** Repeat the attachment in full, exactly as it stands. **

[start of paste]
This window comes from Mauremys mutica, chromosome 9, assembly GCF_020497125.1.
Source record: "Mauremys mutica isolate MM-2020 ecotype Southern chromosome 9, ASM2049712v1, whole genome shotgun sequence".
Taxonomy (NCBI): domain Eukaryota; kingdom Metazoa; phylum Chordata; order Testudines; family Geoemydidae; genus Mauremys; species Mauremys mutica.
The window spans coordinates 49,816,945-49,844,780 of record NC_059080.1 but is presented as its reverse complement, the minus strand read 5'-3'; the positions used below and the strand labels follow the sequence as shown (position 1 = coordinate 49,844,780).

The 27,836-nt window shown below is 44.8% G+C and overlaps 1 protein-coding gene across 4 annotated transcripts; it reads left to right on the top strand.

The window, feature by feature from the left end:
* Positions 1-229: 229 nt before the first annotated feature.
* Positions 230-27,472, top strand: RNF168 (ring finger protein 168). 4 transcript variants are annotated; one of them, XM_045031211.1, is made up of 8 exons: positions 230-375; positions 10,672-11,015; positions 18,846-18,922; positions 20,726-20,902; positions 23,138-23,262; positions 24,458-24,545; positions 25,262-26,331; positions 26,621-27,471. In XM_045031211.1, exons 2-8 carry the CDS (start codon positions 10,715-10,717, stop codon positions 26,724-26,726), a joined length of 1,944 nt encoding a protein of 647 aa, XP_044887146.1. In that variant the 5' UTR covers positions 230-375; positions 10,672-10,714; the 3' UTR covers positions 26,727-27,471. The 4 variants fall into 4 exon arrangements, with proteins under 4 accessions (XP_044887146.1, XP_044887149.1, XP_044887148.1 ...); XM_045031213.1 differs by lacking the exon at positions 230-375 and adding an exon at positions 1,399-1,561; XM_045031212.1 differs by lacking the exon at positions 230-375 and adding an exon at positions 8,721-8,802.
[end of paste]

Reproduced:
This window comes from Mauremys mutica, chromosome 9, assembly GCF_020497125.1.
Source record: "Mauremys mutica isolate MM-2020 ecotype Southern chromosome 9, ASM2049712v1, whole genome shotgun sequence".
Taxonomy (NCBI): domain Eukaryota; kingdom Metazoa; phylum Chordata; order Testudines; family Geoemydidae; genus Mauremys; species Mauremys mutica.
The window spans coordinates 49,816,945-49,844,780 of record NC_059080.1 but is presented as its reverse complement, the minus strand read 5'-3'; the positions used below and the strand labels follow the sequence as shown (position 1 = coordinate 49,844,780).

The 27,836-nt window shown below is 44.8% G+C and overlaps 1 protein-coding gene across 4 annotated transcripts; it reads left to right on the top strand.

The window, feature by feature from the left end:
* Positions 1-229: 229 nt before the first annotated feature.
* Positions 230-27,472, top strand: RNF168 (ring finger protein 168). 4 transcript variants are annotated; one of them, XM_045031211.1, is made up of 8 exons: positions 230-375; positions 10,672-11,015; positions 18,846-18,922; positions 20,726-20,902; positions 23,138-23,262; positions 24,458-24,545; positions 25,262-26,331; positions 26,621-27,471. In XM_045031211.1, exons 2-8 carry the CDS (start codon positions 10,715-10,717, stop codon positions 26,724-26,726), a joined length of 1,944 nt encoding a protein of 647 aa, XP_044887146.1. In that variant the 5' UTR covers positions 230-375; positions 10,672-10,714; the 3' UTR covers positions 26,727-27,471. The 4 variants fall into 4 exon arrangements, with proteins under 4 accessions (XP_044887146.1, XP_044887149.1, XP_044887148.1 ...); XM_045031213.1 differs by lacking the exon at positions 230-375 and adding an exon at positions 1,399-1,561; XM_045031212.1 differs by lacking the exon at positions 230-375 and adding an exon at positions 8,721-8,802.